Securitisation in the Cayman Islands in 2009 – down but not out
A bid by European Union lawmakers to ease planned curbs on bank securitisation failed the legal clarity test in Strasbourg, France, in the first quarter and would make lawyers richer, a senior official from the EU’s executive said earlier this year.
The EU is updating its bank capital requirement rules to apply lessons from the credit crunch, which saw highly rated securitised products sold by banks quickly slump in value.
EU Internal Market Commissioner Charlie McCreevy has angered banks by proposing they must retain 5 per cent of the securitised products they sell in a bid to improve underwriting standards.
Banks say the securitisation market is frozen and such curbs will not bring it back to life and provide much-needed funds.
The bloc’s member states have already provisionally backed McCreevy’s plan despite fierce opposition from Britain, home to the EU’s biggest banking centre.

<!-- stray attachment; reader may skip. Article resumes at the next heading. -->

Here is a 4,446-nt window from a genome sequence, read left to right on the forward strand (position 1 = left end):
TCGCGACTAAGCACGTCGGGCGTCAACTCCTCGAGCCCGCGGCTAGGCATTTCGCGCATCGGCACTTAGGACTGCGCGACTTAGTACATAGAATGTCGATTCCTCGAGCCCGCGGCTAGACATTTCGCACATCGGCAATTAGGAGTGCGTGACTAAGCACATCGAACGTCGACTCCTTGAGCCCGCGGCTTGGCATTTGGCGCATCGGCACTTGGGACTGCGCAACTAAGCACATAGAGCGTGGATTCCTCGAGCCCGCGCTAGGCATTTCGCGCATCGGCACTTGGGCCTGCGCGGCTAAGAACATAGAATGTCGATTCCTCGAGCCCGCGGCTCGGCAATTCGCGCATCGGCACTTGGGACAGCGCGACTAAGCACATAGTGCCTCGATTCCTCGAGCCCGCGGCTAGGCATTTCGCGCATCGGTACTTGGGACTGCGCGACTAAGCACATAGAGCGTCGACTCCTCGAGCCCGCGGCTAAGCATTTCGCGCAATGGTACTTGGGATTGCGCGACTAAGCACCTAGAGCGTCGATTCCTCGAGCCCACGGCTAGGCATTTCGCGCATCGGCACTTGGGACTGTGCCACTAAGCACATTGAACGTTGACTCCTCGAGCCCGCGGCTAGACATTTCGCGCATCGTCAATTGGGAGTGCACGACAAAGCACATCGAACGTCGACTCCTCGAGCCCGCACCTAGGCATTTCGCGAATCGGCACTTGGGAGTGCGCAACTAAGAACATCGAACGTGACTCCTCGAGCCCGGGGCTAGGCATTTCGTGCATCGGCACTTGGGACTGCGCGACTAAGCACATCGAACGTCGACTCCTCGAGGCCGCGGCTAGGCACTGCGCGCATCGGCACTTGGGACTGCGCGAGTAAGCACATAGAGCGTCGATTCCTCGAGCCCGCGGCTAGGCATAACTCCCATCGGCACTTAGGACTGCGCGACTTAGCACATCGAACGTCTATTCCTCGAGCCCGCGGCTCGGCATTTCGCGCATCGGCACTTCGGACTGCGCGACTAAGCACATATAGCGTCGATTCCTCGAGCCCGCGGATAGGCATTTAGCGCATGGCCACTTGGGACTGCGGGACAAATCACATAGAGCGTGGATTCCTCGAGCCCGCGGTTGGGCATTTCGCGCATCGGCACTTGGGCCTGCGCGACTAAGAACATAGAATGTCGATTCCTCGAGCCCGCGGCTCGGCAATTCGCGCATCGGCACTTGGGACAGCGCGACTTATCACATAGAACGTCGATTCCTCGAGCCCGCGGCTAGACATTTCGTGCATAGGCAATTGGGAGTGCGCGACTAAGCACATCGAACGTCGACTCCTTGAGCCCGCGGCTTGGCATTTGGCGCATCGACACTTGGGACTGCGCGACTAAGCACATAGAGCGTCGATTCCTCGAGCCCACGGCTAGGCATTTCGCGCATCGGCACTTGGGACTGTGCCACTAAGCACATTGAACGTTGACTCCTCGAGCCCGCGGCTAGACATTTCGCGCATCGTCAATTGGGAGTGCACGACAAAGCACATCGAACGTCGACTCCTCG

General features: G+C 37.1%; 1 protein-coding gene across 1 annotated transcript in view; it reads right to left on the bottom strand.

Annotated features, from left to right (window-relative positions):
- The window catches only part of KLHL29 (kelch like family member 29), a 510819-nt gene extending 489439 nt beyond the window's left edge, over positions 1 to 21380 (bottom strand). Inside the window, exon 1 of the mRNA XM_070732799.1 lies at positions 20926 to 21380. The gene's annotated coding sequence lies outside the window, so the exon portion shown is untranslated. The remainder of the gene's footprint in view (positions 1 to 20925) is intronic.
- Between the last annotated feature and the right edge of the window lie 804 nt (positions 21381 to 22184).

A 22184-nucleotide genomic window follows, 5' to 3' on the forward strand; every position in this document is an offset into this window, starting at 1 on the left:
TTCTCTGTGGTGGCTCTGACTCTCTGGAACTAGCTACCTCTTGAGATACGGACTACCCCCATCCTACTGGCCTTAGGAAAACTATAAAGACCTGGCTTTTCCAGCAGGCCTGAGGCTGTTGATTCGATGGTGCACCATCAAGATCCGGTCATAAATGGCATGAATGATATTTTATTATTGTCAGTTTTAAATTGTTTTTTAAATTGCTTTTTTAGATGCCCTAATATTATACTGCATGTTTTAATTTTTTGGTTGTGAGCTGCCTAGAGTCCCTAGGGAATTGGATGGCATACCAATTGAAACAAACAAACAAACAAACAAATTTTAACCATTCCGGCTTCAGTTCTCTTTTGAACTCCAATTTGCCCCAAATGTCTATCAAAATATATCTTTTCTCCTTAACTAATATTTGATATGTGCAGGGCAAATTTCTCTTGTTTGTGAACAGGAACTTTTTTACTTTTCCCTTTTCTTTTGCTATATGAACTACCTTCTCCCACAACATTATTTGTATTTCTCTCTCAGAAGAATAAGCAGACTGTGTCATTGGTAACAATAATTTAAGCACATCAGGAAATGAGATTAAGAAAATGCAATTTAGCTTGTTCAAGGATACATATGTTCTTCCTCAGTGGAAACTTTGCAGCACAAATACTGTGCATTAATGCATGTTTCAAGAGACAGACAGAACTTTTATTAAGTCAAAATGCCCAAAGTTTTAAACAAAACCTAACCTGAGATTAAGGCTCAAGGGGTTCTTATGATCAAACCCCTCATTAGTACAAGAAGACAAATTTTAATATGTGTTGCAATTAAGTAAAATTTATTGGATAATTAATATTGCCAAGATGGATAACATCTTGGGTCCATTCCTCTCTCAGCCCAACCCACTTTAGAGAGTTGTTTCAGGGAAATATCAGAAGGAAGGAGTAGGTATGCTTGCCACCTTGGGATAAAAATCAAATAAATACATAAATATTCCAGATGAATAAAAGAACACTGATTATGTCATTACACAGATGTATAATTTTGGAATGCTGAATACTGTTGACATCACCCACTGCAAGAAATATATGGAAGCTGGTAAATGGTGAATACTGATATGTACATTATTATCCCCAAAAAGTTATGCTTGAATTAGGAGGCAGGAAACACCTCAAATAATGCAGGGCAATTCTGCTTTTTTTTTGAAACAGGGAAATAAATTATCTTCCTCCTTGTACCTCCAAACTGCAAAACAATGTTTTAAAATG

The European Parliament, which has joint say with EU states, is seeking to broker a final deal and some lawmakers want no retention on “good” securitised products and retention of up to 20 per cent on “bad” or more risky products.
A senior McCreevy official sought to kill the attempt.
Patrick Pearson told parliament’s economic affairs committee the twin approach did not satisfy the test of legal clarity and was rejected by 26 of the EU’s 27 member states when proposed by Britain.
“We will not accept that type of distinction. The only people who will get any benefit from this are (English) company lawyers,” Pearson said.
The Commission was open to a higher retention figure than 5 per cent, Pearson said.
Parliament and EU states are racing against time to adopt the reform by the end of April when the assembly goes into recess for June elections.